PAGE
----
Environmental first responders in exile
From the October, 2019 issue
Union steward Keith Fusinski was worried. A toxicologist and head of the Environmental Protection Agency's Great Lakes Emergency Response Group, he'd learned that his seventeen emergency responders were being moved from Grosse Ile to Ann Arbor--and into an emissions lab where initial tests found dangerous levels of carbon dioxide.
The group, along with four EPA criminal investigators, had been based at the EPA's Large Lakes Research Station. But the agency had announced that it was closing the facility, saying it would save $500,000 a year.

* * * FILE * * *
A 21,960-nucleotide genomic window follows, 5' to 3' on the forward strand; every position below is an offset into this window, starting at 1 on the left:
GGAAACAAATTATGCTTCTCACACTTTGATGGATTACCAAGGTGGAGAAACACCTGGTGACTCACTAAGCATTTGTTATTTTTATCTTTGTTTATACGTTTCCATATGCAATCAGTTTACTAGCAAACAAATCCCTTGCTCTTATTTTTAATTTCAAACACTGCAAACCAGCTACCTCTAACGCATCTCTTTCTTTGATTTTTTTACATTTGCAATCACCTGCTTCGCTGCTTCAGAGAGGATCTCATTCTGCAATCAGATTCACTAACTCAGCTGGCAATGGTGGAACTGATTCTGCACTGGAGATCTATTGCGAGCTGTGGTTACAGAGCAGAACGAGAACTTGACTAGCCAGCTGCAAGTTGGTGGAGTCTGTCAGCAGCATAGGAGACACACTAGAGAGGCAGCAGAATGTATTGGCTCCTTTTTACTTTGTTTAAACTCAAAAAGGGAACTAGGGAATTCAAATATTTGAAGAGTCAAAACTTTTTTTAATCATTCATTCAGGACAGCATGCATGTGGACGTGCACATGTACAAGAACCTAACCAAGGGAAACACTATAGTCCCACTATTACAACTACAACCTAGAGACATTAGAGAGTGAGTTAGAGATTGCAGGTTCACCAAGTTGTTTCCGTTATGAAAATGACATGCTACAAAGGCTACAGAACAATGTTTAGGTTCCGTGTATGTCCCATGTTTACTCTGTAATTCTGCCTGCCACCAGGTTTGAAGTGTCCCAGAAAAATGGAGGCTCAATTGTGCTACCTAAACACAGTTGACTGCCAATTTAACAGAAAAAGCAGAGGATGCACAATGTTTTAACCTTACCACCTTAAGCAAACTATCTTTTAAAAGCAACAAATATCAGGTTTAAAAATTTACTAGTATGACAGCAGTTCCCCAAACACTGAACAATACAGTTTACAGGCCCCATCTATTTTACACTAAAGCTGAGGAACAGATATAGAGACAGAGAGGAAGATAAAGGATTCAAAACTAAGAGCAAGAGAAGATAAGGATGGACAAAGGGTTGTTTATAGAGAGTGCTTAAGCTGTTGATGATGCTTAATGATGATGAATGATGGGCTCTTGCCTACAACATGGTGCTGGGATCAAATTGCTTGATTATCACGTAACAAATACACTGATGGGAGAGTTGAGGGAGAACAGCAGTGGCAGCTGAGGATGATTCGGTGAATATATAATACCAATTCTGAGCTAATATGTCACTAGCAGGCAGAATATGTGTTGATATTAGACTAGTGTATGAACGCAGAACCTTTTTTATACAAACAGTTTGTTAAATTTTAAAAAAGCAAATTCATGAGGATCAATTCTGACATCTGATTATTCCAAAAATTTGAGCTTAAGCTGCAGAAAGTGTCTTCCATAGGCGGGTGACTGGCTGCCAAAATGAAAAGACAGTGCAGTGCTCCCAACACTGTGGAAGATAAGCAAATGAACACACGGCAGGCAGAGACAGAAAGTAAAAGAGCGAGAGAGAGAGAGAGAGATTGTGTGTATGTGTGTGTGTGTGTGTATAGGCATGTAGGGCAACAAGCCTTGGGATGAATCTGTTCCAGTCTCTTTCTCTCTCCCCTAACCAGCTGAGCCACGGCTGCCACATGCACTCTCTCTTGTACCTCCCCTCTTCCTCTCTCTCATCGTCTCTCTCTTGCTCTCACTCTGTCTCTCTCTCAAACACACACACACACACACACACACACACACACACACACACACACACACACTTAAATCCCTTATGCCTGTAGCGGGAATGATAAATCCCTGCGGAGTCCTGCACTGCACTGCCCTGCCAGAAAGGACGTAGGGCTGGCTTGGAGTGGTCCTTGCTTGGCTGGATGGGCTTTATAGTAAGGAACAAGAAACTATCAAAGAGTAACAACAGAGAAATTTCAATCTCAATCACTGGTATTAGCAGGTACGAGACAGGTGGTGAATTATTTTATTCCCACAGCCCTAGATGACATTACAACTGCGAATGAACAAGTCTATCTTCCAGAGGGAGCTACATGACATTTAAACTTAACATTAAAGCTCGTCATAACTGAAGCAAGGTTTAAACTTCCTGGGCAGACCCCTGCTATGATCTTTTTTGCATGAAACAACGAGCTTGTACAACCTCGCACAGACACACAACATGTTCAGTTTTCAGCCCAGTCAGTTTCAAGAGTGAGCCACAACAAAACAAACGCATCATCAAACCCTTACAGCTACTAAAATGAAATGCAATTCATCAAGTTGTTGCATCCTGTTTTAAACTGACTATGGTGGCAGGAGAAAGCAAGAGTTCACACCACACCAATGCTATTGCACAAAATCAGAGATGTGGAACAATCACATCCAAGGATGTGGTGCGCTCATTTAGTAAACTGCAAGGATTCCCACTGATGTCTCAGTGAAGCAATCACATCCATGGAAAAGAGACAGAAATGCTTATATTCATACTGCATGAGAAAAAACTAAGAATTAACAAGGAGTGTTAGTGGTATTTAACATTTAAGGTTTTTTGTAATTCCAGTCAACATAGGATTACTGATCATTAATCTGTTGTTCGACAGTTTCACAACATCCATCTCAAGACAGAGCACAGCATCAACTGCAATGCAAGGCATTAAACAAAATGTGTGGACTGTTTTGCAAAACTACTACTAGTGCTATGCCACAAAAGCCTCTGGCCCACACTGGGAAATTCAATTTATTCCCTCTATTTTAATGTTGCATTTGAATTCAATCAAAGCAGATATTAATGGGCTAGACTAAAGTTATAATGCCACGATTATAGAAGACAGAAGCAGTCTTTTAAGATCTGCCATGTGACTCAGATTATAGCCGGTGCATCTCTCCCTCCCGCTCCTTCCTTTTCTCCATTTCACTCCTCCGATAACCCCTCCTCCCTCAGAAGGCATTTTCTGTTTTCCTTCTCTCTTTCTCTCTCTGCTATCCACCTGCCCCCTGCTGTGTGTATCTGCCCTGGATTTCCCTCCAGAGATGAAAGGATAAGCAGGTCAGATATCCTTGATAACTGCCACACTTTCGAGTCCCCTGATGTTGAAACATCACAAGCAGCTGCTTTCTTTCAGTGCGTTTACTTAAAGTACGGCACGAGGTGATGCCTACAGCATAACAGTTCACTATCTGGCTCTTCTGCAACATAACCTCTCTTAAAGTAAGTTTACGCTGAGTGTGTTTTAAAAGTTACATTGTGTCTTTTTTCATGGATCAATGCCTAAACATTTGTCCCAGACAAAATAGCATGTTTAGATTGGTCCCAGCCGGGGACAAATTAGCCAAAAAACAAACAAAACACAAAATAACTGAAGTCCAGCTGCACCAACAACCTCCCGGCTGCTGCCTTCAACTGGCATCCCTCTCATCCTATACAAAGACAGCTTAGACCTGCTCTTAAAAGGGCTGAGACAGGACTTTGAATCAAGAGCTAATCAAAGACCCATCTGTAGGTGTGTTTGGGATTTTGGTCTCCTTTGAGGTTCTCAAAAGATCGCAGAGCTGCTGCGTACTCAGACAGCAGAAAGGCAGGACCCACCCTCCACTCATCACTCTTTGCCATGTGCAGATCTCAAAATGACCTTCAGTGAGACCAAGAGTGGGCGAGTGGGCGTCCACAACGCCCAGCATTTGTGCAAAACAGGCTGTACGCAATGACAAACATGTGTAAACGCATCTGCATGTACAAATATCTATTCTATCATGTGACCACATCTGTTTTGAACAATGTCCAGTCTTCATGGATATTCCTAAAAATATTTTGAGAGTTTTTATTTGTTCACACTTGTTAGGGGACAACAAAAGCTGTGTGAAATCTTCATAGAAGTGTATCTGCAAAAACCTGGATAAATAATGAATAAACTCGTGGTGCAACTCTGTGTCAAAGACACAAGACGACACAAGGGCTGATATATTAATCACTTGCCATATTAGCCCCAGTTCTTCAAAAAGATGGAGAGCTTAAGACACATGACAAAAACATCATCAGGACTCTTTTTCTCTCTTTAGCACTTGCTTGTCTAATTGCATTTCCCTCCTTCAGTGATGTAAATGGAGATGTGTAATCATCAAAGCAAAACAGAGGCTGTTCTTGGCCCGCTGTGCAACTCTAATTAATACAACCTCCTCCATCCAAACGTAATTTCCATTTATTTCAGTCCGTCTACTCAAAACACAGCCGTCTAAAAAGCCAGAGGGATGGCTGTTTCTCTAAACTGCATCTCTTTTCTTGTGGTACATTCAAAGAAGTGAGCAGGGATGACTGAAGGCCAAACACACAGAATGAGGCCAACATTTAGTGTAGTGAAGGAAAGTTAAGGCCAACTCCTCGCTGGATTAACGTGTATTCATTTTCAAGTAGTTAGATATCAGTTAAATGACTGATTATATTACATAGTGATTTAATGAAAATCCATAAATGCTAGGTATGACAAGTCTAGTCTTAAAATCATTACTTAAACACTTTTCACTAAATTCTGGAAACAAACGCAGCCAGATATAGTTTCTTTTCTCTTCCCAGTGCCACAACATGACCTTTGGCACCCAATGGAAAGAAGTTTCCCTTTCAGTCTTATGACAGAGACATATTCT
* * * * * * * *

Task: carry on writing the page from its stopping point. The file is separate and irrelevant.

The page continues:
"They built us a couple buildings" inside the EPA Vehicle and Fuel Emissions Laboratory on Plymouth Rd.," Fusinski reported by phone before the move. "They're both twenty-by-forty feet and two stories tall."
The union protested, but the agency--which had already imposed a unilateral contract--told them to show up anyway. "It's a 'you go in there and work or you lose your jobs' situation," Fusinski says.
He showed up. "I'm from the Marine Corps," he says, "so I'm used to adapting."
By the time the move took place in September, the agency had cut the projected savings to $350,000. But Fusinski says it's turning out better than he expected. The "air testing came back at acceptable levels," he emailed afterward.
"There were a lot of stupid decisions made by people in DC who have no idea what our responders do or what they need to do the job effectively, but we are dealing with those decisions as best we can," he adds. "We took an oath to protect the American people and we will continue to do so."
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